Do you think generally men possess the personality traits that Machiavelli describes? The term Machiavellian has since stood for power politics which may include bad faith, treachery, and dishonesty in diplomatic dealings. Machiavelli wrote The Prince (1513) while in exile from his beloved city-state of Florence. He dedicated it to one of the Medicis, the family who had been responsible for his exile, in a possible bid to return to that town. He also wrote The Art of War,Florentine Histories and Discourses on Livy.His work gave new meaning to the realities of power politics. If the safety of the state is at stake, he advises the Prince to use any means, including force, to gain and retain power. Many of the monarchs of the fifteenth and sixteenth centuries seemed to have acted in the way Machiavelli predicted they would. Do today’s rulers?Even the 19th century philosopher Friedrich Wilhelm Nietzsche wanted his "Übermensch" (German for Overman) to be Machiavellian .Many modern politicians follow him and many top political philosophers are influenced by him , including Leo Strauss , Harvey Mansfield etc.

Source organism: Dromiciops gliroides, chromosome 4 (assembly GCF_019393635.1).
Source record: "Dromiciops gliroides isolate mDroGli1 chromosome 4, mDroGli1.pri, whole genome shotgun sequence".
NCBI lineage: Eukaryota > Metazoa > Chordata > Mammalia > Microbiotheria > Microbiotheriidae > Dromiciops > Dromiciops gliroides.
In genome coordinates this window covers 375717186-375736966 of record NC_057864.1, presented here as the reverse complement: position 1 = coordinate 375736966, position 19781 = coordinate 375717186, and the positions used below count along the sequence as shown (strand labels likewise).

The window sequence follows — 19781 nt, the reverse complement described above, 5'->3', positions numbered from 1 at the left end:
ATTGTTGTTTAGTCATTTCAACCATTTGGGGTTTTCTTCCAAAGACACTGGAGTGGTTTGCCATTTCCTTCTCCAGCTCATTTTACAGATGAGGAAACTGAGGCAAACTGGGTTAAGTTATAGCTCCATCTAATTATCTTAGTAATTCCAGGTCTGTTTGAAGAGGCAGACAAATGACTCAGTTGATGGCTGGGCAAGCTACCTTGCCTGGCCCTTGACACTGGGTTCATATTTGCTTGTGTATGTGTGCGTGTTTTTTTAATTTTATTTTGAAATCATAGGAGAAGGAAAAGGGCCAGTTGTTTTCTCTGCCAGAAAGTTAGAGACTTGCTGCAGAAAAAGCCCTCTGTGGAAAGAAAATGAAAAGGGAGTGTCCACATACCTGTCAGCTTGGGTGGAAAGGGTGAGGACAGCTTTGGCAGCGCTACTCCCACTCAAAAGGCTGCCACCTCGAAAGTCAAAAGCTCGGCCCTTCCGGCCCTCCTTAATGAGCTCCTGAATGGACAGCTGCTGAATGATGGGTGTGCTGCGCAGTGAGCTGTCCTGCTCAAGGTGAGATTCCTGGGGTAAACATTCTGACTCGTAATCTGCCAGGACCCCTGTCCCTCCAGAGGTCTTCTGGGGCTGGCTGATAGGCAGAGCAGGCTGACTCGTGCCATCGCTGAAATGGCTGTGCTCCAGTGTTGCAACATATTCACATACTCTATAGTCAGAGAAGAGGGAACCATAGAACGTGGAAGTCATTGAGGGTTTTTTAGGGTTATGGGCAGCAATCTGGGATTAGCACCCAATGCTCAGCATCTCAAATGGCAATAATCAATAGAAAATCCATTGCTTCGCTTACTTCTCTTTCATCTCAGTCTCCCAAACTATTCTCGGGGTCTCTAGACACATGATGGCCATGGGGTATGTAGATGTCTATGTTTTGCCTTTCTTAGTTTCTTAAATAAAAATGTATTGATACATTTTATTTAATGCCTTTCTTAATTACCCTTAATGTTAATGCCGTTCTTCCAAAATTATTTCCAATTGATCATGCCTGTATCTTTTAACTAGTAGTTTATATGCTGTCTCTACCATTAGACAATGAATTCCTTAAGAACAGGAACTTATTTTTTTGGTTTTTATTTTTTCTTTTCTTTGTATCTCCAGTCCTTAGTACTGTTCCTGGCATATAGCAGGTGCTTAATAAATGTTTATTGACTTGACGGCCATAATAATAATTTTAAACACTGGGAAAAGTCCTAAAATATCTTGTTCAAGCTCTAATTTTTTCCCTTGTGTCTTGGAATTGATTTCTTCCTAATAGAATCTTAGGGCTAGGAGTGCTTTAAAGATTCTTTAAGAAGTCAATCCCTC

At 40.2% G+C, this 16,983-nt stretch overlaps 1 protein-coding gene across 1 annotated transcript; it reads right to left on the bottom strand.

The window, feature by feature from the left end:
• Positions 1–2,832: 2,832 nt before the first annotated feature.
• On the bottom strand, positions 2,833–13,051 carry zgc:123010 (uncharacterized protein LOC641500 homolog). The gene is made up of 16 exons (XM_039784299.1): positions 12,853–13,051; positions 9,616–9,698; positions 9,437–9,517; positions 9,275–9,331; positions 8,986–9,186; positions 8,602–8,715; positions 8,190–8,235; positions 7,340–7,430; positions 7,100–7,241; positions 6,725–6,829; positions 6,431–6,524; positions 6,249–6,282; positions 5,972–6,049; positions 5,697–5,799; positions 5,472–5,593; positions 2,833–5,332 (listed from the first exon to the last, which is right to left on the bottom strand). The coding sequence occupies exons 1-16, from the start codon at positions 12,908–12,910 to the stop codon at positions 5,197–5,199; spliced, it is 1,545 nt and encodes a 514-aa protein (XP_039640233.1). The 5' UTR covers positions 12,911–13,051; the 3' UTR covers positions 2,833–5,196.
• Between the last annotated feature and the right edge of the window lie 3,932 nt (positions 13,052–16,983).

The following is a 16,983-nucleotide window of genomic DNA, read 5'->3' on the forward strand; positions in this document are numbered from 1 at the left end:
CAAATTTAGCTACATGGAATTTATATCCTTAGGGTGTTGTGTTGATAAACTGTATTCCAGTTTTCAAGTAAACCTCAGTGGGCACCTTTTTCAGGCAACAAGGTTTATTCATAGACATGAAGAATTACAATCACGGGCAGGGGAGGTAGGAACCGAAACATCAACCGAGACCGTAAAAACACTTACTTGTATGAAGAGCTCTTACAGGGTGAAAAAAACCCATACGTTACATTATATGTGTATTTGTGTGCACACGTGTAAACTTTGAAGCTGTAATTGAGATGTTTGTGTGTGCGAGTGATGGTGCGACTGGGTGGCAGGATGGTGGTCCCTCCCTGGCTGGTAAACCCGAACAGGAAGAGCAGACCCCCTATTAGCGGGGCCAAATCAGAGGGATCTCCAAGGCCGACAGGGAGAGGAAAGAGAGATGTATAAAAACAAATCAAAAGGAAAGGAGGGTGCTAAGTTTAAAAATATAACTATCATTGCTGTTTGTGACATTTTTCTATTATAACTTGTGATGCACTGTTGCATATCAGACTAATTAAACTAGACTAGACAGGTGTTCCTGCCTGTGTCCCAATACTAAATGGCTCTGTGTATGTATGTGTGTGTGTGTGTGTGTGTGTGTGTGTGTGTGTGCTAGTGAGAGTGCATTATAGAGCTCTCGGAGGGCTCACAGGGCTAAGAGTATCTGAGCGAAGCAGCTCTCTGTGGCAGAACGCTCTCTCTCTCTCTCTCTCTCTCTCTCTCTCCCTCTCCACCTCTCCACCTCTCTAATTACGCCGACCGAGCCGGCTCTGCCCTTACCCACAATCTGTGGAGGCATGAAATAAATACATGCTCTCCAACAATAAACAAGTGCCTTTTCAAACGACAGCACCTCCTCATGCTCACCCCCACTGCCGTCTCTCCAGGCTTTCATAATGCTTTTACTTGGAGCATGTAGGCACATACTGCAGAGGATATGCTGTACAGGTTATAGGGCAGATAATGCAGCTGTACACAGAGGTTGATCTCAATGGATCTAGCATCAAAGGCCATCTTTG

|NICCOLO MACHIAVELLI,the greatest writer of Renaissance period|
|The Prince,a masterpiece of literature that explains the "actual truth of things".This book was dedicated to Lorenzo di Piero de Medici.|
Over the 200-year period of the Italian Renaissance, from 1350 to 1550, new techniques evolved in the fields of painting, sculpture, and architecture. Figures show emotion in their movement and facial expressions. The beauty of the human body reveals itself, as it did to the classical Greeks, in the nude as an art form. In what was called naturalism, artists focused primarily on showing the beauty of nature. The laws of linear perspective, making flat two-dimensional drawings appear as three-dimensional, are discovered. Along with the invention of oil paint (rather than quick-drying tempera or wet plaster painting), shading areas and the use of shadows are introduced. Because of the use of oils on a canvas medium, the artist could now blend color, create a haze, and work much longer and more effectively.